I’m suffering from a bit of cognitive dissonance as I write these words; my generally optimistic perspective and “rose colored glasses” view of my hometown contrasted with my apocalyptic outlook for the American Empire and industrial society. Apart from one obvious exception I see in Springfield a community moving in the right direction and making smart choices about where to invest and how, but doing so as part of a nation which is foundering fiscally, financially, and philosophically.
Today one local television station’s top 4 stories are all connected to the grand re-opening of Union Station after more than 4 decades:
Passenger rail connected improvements have been made from Springfield south to New Haven, and from Springfield north to Greenfield. Just one engine in service with the necessary number of cars circulating from Greenfield to Springfield daily could connect the Valley in ways we’ve literally never experienced before. In January, 12 trains a day will carry passengers from our new Union Station to New Haven, connecting it to the Metro North commuter line into New York City. A regional rail study recommends connecting Boston to Montreal with daily train service; doing so would require improvements to a small portion of the Springfield to Boston line which would not only make Union Station the connecting point for the trip to Montreal, but would also facilitate more frequent east-west service to Boston, an idea that many are seeking to have studied in depth.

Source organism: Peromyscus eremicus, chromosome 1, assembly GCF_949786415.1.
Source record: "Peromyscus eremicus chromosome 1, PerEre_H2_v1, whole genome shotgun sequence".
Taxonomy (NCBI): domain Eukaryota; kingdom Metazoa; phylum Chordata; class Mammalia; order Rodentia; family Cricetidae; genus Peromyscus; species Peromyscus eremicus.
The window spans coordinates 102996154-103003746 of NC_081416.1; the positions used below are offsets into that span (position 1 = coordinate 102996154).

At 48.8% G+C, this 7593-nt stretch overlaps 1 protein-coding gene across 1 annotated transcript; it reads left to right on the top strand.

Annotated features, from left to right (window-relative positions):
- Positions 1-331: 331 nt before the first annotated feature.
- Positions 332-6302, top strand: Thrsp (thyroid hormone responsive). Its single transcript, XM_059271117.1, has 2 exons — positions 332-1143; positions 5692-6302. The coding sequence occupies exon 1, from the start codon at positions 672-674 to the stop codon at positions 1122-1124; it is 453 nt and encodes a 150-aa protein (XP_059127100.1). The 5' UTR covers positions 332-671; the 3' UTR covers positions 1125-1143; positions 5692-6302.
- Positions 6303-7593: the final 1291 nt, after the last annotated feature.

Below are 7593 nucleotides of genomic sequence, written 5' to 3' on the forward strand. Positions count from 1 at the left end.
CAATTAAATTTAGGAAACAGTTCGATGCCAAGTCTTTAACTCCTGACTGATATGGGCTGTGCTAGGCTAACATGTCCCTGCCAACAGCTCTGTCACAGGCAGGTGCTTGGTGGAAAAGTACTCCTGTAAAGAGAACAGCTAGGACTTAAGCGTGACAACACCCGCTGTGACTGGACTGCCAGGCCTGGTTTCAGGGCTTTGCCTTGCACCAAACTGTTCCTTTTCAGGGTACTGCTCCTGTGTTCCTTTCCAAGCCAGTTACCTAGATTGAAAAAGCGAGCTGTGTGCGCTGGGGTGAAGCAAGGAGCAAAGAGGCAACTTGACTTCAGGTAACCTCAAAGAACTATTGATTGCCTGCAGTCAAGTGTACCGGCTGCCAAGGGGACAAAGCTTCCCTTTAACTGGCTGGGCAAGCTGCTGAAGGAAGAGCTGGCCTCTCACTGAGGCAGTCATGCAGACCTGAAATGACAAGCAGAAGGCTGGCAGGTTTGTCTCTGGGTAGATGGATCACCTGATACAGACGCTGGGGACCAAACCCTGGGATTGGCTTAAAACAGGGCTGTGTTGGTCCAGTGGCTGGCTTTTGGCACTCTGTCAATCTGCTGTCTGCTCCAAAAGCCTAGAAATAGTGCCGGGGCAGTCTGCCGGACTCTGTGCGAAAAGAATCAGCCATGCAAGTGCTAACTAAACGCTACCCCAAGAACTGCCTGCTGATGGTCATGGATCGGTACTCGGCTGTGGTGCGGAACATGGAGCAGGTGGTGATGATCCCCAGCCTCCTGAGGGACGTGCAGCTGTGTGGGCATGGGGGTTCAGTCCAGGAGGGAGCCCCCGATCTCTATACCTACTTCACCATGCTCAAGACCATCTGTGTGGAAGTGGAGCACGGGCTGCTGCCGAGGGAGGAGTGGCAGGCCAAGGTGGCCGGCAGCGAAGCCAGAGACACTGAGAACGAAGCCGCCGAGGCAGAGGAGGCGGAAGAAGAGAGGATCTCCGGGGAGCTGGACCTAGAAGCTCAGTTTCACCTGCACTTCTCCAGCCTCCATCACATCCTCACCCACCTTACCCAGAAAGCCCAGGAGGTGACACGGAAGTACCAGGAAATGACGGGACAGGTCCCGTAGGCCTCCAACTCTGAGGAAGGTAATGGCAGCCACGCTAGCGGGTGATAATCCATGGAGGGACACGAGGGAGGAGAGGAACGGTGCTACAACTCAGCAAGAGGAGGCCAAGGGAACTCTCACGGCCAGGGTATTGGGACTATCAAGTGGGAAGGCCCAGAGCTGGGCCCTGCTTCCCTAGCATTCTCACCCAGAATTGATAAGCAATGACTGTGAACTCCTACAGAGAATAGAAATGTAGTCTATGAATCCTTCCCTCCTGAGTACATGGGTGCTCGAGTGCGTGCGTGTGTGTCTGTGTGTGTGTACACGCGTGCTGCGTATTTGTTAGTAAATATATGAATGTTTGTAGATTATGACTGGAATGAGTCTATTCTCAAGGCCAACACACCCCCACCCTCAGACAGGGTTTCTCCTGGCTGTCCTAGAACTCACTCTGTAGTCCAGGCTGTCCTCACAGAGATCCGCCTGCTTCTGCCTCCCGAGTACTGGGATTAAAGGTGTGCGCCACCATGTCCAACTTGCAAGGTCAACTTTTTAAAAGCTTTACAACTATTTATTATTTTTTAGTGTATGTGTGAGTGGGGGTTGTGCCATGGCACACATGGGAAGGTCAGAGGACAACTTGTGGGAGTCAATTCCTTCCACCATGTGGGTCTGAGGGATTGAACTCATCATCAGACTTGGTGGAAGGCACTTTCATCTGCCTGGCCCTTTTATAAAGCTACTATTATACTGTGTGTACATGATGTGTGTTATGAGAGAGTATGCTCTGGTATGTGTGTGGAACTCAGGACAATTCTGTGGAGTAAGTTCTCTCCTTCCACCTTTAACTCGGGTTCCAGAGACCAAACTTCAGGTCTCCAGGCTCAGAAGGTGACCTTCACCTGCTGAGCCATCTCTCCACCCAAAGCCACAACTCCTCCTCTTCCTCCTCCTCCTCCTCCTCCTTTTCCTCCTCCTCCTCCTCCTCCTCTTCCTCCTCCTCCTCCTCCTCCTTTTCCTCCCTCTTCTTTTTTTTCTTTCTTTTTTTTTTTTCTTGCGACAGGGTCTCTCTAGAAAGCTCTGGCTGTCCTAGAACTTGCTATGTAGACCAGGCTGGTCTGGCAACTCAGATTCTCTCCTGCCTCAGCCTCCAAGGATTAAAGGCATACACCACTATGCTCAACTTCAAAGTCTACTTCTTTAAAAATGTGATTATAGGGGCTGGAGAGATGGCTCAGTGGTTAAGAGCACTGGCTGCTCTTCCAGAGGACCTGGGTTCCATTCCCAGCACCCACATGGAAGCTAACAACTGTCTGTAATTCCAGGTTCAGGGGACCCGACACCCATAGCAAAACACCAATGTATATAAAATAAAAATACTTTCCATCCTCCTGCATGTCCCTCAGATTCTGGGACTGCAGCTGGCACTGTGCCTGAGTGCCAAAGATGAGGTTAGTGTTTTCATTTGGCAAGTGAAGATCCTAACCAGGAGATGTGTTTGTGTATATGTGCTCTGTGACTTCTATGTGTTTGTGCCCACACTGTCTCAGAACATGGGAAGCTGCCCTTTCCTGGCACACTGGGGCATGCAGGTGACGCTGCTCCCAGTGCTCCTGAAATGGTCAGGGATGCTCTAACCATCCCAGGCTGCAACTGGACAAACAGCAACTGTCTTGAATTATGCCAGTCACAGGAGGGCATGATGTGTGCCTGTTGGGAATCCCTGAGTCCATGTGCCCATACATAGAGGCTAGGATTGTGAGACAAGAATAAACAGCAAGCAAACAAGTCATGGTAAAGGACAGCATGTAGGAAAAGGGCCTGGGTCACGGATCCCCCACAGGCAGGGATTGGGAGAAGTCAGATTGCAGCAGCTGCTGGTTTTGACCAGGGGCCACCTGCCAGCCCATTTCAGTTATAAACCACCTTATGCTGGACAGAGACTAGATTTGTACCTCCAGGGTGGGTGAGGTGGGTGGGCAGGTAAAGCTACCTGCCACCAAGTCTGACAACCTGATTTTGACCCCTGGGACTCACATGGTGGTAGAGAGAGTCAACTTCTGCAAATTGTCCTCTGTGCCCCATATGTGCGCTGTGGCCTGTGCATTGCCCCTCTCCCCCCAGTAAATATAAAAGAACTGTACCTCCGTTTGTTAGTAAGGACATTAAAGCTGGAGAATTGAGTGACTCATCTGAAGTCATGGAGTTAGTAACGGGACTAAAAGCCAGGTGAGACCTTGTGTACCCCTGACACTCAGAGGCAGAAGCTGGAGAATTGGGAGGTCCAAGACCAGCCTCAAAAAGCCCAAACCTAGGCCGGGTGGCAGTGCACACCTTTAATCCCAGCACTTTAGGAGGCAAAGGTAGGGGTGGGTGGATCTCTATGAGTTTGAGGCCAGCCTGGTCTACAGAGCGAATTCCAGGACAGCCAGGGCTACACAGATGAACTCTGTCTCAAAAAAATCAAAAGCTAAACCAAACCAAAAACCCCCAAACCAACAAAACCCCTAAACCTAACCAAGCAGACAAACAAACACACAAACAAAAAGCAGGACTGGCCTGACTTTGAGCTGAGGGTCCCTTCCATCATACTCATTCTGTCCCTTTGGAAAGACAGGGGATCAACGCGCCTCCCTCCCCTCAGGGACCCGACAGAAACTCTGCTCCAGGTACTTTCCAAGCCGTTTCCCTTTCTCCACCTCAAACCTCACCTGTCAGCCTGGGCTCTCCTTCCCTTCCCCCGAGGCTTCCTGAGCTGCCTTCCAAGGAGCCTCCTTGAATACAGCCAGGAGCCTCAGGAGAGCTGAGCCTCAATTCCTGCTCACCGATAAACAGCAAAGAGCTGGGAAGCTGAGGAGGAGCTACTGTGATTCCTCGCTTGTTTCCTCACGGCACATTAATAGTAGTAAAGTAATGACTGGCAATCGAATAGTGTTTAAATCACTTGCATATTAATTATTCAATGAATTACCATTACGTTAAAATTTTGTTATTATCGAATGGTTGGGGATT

For me the reopening of Union Station means that anyone arriving by “Metro North-North”, Amtrak, Peter Pan, or Greyhound to Springfield will be able to connect to the PVTA G-5 and be dropped off within 20′ of my front steps if the 10 minute walk is too much:
Despite my earlier doubts and disappointment over the location and design of the parking structure, I am now convinced that the Lyman Street entrance is not only, as I suggested, the ideal pedestrian access point to the station, but that it would have been even if the Main Street frontage had been designed by Andrés Duany himself.
Most people will exit the station and find themselves in one of the most walkable, dynamic, and interesting neighborhoods in the city with Develop Springfield and Mass Development working together with others on the Transformative Development Initiative district and its new restaurants, cafes, businesses, and non profits centered around one of the city’s most important public spaces.
If the enormous MGM development were not rising a few blocks to the south then this combination of intermodal transportation and pedestrian centered development would be the most singularly important event in the city in the last quarter century.
Here in Massachusetts I hope we can avoid the temptation to take whatever federal money might be offered for expanding or elaborating even more ridiculously our auto centered transportation system. In the aftermath of Hurricane Irene the federal government paid $7 million to repair a tiny stretch of road in a Massachusetts town with fewer than one thousand residents. That’s a level of subsidy that would fund the entire budget of the City of Springfield for 20 years (including road repairs).There’s talk of creating a new exit on the Mass Turnpike for the “Hill Towns” between Westfield and Lee; doing so would only encourage the destruction of more agricultural land for exurban residential development that would not only never pay back the initial investment but furthermore, would continue to burden the various towns, the state, and the nation for decades with more people in places that simply don’t function in ways that add up to a prosperous or resilient society.